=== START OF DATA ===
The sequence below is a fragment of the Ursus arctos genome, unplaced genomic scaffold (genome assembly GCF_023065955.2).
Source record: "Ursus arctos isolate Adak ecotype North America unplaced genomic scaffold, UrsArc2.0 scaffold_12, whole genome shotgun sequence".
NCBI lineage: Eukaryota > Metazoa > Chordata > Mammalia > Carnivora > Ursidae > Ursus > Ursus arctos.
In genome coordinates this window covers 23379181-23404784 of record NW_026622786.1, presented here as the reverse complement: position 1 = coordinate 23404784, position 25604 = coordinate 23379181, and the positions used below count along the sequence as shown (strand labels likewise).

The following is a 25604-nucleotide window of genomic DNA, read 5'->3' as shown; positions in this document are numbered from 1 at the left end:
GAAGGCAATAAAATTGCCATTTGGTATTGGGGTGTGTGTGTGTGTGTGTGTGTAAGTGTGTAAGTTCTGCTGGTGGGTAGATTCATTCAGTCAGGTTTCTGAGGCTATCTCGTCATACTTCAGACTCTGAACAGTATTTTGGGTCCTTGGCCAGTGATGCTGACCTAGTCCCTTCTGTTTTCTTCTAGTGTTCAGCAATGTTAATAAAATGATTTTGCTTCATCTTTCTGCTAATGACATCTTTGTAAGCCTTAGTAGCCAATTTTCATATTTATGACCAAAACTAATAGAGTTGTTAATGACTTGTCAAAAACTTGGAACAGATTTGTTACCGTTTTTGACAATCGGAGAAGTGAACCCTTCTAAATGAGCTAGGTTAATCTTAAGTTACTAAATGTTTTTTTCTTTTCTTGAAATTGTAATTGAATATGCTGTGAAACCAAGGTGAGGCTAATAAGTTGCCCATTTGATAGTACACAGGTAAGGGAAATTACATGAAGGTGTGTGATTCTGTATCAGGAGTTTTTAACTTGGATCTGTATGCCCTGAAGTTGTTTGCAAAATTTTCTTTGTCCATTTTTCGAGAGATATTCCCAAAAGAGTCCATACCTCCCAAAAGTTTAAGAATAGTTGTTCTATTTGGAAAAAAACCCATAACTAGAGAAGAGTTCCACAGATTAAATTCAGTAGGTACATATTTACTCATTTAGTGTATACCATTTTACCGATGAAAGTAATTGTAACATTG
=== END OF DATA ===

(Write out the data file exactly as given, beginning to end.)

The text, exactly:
The sequence below is a fragment of the Ursus arctos genome, unplaced genomic scaffold (genome assembly GCF_023065955.2).
Source record: "Ursus arctos isolate Adak ecotype North America unplaced genomic scaffold, UrsArc2.0 scaffold_12, whole genome shotgun sequence".
NCBI lineage: Eukaryota > Metazoa > Chordata > Mammalia > Carnivora > Ursidae > Ursus > Ursus arctos.
In genome coordinates this window covers 23379181-23404784 of record NW_026622786.1, presented here as the reverse complement: position 1 = coordinate 23404784, position 25604 = coordinate 23379181, and the positions used below count along the sequence as shown (strand labels likewise).

The following is a 25604-nucleotide window of genomic DNA, read 5'->3' as shown; positions in this document are numbered from 1 at the left end:
GAAGGCAATAAAATTGCCATTTGGTATTGGGGTGTGTGTGTGTGTGTGTGTGTAAGTGTGTAAGTTCTGCTGGTGGGTAGATTCATTCAGTCAGGTTTCTGAGGCTATCTCGTCATACTTCAGACTCTGAACAGTATTTTGGGTCCTTGGCCAGTGATGCTGACCTAGTCCCTTCTGTTTTCTTCTAGTGTTCAGCAATGTTAATAAAATGATTTTGCTTCATCTTTCTGCTAATGACATCTTTGTAAGCCTTAGTAGCCAATTTTCATATTTATGACCAAAACTAATAGAGTTGTTAATGACTTGTCAAAAACTTGGAACAGATTTGTTACCGTTTTTGACAATCGGAGAAGTGAACCCTTCTAAATGAGCTAGGTTAATCTTAAGTTACTAAATGTTTTTTTCTTTTCTTGAAATTGTAATTGAATATGCTGTGAAACCAAGGTGAGGCTAATAAGTTGCCCATTTGATAGTACACAGGTAAGGGAAATTACATGAAGGTGTGTGATTCTGTATCAGGAGTTTTTAACTTGGATCTGTATGCCCTGAAGTTGTTTGCAAAATTTTCTTTGTCCATTTTTCGAGAGATATTCCCAAAAGAGTCCATACCTCCCAAAAGTTTAAGAATAGTTGTTCTATTTGGAAAAAAACCCATAACTAGAGAAGAGTTCCACAGATTAAATTCAGTAGGTACATATTTACTCATTTAGTGTATACCATTTTACCGATGAAAGTAATTGTAACATTG